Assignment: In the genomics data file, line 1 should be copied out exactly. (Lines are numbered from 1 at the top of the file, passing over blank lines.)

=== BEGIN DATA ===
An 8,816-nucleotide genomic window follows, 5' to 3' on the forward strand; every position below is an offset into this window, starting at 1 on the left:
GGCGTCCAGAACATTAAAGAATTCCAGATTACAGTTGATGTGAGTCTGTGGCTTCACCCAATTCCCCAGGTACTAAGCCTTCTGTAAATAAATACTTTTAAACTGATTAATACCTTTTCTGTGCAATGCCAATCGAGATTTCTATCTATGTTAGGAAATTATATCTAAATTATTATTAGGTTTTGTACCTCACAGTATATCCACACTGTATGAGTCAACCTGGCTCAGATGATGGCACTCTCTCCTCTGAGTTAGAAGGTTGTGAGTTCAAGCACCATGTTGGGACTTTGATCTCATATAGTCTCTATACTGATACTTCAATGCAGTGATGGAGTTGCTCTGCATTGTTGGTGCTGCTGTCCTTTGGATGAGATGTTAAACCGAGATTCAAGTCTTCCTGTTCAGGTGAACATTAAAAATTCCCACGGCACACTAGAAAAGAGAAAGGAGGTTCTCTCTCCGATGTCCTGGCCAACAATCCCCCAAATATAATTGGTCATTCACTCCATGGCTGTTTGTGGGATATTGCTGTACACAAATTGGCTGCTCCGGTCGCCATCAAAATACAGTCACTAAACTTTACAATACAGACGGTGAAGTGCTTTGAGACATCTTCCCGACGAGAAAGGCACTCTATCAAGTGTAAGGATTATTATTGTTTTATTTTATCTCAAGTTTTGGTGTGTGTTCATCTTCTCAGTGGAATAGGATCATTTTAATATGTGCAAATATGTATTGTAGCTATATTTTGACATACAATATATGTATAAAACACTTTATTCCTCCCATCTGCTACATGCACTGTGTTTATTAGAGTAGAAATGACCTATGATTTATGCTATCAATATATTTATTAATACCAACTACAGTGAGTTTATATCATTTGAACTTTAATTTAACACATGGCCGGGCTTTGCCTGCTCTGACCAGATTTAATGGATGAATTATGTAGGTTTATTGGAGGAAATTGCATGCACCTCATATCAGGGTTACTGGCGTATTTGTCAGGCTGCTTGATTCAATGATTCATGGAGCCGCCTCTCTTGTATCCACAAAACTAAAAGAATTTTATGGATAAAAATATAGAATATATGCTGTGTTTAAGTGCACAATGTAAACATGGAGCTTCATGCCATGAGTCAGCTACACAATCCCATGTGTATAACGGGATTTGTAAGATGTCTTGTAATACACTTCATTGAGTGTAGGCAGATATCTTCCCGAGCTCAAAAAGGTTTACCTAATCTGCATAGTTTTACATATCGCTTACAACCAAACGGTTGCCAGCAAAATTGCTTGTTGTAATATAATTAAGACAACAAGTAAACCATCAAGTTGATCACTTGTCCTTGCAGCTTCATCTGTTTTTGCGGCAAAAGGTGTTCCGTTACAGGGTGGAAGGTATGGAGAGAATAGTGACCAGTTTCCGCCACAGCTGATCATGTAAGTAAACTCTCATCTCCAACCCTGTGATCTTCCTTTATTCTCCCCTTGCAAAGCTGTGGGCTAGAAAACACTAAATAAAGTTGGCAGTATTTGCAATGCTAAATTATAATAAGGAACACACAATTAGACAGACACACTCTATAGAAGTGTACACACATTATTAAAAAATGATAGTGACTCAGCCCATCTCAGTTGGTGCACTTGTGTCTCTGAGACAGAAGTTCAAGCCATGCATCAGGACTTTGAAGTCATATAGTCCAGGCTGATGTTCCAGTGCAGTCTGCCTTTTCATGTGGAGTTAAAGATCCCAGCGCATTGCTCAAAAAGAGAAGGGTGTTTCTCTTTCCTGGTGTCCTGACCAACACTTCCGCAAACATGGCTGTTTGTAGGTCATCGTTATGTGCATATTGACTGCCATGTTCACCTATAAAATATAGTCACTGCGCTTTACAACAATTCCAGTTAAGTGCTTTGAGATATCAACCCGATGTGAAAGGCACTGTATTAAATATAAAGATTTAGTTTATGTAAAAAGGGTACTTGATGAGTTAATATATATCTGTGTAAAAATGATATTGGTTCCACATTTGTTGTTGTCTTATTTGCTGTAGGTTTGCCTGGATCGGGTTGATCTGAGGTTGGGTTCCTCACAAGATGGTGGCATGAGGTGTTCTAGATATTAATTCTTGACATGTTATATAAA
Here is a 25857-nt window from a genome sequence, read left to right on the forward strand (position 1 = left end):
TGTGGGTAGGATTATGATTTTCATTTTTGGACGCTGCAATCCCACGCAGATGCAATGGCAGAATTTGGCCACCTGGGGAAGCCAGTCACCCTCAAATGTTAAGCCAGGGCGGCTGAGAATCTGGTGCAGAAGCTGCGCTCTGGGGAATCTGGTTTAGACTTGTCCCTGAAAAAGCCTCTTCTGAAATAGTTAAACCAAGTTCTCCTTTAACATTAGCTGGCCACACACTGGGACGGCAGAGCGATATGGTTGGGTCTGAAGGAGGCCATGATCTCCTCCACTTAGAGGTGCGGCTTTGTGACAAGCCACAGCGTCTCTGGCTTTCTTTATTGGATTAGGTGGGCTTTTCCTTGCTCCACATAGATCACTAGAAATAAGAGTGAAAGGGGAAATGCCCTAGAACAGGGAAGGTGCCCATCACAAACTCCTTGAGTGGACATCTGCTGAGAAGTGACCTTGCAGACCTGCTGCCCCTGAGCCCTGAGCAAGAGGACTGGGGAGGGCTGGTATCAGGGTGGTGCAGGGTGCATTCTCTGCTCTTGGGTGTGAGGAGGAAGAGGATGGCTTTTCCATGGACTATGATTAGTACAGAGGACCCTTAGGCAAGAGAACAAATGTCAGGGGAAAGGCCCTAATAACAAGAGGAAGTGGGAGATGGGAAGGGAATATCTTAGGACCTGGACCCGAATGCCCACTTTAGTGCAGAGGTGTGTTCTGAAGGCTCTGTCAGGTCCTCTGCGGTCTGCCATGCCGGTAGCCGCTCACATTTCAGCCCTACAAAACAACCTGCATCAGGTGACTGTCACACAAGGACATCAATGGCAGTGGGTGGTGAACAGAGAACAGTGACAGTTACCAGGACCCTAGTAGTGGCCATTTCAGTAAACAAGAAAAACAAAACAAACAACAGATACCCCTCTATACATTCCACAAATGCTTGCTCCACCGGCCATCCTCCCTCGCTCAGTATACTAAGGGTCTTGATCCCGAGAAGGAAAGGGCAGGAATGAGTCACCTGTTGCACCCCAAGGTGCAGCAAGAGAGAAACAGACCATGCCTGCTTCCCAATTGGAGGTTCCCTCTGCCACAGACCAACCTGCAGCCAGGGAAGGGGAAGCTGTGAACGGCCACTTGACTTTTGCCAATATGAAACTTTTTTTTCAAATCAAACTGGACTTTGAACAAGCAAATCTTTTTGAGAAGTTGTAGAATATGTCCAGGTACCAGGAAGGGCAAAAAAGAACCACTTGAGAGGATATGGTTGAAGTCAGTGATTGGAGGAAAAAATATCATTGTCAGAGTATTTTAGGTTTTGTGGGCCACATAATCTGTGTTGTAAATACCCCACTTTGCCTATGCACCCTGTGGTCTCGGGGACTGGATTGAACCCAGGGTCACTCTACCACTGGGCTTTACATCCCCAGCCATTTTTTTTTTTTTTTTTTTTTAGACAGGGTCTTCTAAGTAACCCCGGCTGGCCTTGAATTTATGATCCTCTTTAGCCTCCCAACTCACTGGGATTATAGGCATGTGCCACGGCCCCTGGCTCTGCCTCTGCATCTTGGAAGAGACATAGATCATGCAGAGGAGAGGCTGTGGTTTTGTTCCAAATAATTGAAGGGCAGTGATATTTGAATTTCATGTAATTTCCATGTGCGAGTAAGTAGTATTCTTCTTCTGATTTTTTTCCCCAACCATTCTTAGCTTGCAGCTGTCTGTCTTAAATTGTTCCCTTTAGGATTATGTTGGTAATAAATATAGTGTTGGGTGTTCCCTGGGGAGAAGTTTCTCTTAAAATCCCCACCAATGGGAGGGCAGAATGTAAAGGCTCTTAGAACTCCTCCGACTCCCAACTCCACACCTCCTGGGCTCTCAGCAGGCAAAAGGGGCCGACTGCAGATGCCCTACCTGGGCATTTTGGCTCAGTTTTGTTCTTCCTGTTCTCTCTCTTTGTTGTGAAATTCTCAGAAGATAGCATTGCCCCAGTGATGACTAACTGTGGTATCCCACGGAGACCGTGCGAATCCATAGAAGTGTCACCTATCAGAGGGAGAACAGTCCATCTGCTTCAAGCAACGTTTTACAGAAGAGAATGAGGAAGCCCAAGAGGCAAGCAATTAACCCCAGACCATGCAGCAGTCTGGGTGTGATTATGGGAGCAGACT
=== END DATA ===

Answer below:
An 8,816-nucleotide genomic window follows, 5' to 3' on the forward strand; every position below is an offset into this window, starting at 1 on the left: